Writing a Business Plan
Whether you're writing a business plan for the first time or the fifth time, it doesn't have to be hard. In fact, if you write a lean plan or a one-page pitch…
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Writing a business plan can help you seek investment funding or secure a bank loan, as well as create a roadmap or strategic plan for your company or nonprofit. Whatever your reasons are—writing a business plan is proven to help you grow your business faster. In this video, you'll learn about each section of a business plan and what it should include.
I’ve been quite vocal with my concern that farming your business plan out is usually a bad idea. A business plan is not a one-time task—it’s an ongoing practice. The writing, formatting, and cosmetics of a business plan are nowhere near as important as its contents (though they’re still important); and its contents should change often. Real companies with real business plans review and revise them often.
In general, a standard business plan includes three parts of the sales and marketing section. Those are the market analysis, the marketing plan, and the sales plan. Keep it short and simple—just big enough to cover your actual business need. Keep in mind that you don’t have to prove a market if you are developing a plan for internal use, but you do have to do that and a lot more explaining if your plan is going to be used to support an investment proposal or application for a business loan.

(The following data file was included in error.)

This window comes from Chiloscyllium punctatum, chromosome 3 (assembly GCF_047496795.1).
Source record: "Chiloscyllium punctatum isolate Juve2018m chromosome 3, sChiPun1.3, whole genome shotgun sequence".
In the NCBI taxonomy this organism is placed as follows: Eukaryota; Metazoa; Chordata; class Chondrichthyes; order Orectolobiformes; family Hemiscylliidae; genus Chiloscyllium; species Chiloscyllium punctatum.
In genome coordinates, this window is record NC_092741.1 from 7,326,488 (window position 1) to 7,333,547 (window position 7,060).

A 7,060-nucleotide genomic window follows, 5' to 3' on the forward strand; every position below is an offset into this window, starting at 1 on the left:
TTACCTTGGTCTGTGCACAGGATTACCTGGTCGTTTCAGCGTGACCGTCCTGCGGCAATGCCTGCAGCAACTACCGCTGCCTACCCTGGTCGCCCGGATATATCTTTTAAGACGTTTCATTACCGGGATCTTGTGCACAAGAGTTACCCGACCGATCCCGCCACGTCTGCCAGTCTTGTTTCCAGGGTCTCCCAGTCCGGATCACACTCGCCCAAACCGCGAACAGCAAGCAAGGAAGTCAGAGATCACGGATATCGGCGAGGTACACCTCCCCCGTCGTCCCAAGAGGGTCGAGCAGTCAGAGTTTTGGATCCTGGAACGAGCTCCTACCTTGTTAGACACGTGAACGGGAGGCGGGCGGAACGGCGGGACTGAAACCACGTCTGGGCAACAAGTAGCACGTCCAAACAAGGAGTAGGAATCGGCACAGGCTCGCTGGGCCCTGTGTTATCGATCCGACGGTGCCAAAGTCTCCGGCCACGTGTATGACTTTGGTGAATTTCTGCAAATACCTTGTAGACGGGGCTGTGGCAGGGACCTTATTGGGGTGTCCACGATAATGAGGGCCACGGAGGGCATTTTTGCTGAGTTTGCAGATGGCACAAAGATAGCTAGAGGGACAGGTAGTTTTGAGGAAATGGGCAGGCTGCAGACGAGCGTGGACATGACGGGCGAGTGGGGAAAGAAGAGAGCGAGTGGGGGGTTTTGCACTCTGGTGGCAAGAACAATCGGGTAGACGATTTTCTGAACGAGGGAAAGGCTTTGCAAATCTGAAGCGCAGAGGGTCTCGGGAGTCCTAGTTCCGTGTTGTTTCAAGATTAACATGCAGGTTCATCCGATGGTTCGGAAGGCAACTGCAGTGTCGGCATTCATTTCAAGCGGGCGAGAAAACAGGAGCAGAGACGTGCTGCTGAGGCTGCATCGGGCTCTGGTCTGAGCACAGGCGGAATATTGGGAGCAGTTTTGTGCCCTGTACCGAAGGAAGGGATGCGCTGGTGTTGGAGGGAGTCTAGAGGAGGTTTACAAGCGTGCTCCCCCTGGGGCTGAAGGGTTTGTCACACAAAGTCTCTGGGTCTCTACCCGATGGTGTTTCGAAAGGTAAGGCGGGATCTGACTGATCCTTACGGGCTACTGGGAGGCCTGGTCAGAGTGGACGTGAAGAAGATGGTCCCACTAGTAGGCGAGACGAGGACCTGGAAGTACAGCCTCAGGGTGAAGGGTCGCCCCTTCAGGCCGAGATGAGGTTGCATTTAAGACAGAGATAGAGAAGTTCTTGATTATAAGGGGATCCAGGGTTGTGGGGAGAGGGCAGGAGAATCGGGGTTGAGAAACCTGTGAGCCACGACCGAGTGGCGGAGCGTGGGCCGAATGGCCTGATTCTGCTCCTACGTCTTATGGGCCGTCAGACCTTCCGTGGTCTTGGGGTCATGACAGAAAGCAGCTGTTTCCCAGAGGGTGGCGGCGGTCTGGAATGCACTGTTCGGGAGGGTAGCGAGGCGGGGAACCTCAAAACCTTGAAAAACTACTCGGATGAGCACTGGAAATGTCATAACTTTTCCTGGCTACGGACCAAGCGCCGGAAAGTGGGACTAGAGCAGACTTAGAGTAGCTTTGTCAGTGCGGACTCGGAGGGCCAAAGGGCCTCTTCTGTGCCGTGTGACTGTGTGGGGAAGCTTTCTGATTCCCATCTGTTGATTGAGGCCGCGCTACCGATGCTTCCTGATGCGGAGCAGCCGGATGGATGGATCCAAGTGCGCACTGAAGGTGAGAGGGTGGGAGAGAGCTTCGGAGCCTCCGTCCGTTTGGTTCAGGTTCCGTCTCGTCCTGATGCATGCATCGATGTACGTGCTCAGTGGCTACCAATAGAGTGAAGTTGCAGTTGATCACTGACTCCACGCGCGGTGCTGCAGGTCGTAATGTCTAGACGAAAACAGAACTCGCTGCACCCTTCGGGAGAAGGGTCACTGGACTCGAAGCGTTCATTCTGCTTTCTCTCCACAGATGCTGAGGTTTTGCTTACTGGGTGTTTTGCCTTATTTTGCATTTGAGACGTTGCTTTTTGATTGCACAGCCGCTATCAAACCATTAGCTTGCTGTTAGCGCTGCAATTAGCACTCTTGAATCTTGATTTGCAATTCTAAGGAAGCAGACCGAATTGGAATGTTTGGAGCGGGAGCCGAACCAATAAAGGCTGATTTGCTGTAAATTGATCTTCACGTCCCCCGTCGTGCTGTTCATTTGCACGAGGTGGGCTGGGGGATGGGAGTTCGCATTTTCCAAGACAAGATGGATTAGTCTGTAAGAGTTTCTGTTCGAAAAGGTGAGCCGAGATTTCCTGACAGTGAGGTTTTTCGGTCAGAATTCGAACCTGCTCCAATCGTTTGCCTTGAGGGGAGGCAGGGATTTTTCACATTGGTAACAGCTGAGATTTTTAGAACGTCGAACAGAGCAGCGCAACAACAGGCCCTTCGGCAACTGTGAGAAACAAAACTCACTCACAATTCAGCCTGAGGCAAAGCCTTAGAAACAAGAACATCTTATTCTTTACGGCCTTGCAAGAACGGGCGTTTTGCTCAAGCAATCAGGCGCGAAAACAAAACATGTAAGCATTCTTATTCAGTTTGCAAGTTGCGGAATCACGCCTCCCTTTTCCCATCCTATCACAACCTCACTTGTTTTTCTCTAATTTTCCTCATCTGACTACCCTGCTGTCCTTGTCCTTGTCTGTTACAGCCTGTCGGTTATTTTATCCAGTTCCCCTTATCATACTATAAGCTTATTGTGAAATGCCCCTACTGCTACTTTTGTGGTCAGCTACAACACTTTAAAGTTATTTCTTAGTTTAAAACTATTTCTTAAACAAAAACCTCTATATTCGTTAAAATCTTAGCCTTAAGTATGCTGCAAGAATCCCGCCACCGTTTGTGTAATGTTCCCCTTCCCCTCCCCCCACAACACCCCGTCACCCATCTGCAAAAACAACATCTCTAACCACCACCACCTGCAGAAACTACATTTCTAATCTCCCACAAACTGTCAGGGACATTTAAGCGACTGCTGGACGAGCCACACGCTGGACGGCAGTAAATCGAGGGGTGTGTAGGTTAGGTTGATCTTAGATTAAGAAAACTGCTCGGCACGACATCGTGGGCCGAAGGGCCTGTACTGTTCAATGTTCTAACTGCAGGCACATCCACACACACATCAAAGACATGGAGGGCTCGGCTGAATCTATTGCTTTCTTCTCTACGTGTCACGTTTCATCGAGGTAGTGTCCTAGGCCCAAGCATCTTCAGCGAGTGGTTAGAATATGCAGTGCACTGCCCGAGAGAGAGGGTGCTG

If you’re planning a new business, it’s always fun to dream about where you’re going to be in a few years. But, to be successful, you’ve got to build a profitable business. That means making sure that you’re spending less than you’re making—unless you’ve got a big pile of money from investors. Even if you do have lots of cash on hand from investors, your goal is still to turn a profit eventually. All of this means creating and managing your expense budget.
Many experts recommend introducing your business plan with definitions of the problem that your business solves and the solution your business offers. That’s called “problem and solution,” and it’s quite common and quite useful—but it’s also too often an opportunity wasted. Don’t just describe the problem and solution. Make people care.